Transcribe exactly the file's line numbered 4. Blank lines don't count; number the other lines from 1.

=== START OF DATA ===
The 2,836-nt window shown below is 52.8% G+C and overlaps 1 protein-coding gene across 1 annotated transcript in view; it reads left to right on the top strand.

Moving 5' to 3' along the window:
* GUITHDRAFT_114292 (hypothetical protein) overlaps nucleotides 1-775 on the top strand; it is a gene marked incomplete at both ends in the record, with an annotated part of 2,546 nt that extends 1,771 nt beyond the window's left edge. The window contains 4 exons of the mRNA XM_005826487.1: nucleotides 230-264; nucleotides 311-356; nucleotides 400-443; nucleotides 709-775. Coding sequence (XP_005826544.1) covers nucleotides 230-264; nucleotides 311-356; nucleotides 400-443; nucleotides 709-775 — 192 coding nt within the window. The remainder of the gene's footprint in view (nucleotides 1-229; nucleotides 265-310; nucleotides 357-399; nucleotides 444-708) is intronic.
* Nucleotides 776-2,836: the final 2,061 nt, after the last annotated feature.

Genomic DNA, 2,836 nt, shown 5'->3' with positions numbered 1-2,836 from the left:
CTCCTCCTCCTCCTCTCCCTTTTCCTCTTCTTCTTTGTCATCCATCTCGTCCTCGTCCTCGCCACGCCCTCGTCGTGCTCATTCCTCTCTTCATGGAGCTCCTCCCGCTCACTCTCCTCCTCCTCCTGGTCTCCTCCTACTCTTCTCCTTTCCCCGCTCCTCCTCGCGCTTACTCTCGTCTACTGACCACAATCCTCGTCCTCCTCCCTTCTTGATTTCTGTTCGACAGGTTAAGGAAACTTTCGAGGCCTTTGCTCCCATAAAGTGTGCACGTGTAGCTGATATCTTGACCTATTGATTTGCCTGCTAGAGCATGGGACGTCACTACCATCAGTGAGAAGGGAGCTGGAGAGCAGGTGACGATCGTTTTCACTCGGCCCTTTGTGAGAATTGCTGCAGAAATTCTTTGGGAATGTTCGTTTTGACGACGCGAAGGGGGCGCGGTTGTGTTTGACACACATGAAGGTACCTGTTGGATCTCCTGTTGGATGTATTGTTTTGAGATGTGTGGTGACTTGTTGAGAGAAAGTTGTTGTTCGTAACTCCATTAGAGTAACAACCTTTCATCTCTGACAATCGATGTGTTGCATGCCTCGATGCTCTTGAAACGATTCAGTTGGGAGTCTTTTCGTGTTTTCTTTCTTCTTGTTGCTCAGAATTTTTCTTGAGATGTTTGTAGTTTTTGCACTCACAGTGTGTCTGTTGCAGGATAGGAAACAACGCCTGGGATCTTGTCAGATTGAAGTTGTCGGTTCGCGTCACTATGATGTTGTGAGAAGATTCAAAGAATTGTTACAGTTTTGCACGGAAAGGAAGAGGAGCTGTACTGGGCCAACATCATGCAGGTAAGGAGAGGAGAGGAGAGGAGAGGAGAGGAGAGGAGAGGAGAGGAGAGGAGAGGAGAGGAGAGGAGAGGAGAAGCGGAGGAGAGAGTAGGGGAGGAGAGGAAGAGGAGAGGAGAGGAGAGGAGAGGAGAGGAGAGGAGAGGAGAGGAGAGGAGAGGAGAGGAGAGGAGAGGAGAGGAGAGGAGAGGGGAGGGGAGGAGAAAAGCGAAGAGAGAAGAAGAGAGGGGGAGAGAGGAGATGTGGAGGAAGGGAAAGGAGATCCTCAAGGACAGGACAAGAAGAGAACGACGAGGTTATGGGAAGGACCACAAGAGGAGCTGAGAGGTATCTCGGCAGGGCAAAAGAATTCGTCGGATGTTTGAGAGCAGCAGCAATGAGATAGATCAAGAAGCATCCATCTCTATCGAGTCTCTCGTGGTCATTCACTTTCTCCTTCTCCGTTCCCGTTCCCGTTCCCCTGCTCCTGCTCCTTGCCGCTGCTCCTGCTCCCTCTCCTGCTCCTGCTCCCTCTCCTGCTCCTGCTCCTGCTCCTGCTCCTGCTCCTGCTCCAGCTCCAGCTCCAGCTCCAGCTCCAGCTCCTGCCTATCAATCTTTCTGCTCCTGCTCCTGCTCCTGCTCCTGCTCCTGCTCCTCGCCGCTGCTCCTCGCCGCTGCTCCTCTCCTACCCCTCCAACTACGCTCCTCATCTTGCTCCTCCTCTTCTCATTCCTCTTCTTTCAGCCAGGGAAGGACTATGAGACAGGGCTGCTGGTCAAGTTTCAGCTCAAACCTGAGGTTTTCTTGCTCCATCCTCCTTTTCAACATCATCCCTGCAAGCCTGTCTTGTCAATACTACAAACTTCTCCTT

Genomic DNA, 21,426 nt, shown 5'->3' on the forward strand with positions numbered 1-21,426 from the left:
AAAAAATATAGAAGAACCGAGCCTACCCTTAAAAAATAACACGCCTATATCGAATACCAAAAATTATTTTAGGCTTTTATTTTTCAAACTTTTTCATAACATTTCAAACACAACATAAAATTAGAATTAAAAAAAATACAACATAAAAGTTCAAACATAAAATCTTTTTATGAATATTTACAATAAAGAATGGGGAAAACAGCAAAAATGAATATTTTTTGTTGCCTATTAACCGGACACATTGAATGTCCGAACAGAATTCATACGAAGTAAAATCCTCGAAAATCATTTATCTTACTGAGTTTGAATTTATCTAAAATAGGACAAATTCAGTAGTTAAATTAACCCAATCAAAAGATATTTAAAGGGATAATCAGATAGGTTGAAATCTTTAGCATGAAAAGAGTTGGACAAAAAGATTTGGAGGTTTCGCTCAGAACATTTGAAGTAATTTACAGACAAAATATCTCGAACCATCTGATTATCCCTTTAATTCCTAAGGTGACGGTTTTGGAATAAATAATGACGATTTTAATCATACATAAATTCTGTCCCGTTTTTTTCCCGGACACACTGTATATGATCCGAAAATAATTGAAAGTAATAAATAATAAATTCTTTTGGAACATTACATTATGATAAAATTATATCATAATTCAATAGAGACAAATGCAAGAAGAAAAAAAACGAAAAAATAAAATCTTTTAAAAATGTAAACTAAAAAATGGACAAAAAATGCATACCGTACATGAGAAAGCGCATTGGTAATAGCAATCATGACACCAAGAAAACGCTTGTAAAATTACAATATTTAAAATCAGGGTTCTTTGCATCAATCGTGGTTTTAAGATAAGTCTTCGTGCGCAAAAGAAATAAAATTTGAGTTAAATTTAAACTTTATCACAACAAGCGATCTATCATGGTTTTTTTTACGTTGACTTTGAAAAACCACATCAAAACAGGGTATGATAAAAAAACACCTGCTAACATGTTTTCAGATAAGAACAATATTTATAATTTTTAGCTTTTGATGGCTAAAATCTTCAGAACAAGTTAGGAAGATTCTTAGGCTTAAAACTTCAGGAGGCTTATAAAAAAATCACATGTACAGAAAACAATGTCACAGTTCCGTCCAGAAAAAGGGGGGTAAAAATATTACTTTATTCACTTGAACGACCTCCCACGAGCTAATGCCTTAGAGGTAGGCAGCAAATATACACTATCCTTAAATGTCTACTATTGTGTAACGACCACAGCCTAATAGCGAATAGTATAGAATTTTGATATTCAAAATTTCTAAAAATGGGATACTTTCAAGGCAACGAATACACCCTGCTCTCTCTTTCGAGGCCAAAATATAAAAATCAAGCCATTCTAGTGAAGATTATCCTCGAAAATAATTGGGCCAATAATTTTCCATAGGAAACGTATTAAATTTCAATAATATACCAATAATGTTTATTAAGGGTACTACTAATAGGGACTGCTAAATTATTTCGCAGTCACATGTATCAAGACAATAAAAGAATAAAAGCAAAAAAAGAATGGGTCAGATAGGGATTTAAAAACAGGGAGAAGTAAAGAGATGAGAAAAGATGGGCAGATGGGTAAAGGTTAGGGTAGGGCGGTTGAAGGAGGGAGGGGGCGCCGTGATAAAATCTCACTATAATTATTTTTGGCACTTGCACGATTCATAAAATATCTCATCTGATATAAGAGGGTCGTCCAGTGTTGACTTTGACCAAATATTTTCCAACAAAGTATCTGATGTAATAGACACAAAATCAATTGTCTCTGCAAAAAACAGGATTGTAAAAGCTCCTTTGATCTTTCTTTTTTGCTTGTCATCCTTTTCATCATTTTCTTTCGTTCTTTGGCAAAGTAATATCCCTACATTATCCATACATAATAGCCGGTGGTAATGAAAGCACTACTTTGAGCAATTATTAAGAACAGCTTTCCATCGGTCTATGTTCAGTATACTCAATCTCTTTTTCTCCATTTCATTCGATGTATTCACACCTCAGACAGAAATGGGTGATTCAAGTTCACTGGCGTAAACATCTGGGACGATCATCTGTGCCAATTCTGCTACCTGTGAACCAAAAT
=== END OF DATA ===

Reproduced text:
* Nucleotides 776-2,836: the final 2,061 nt, after the last annotated feature.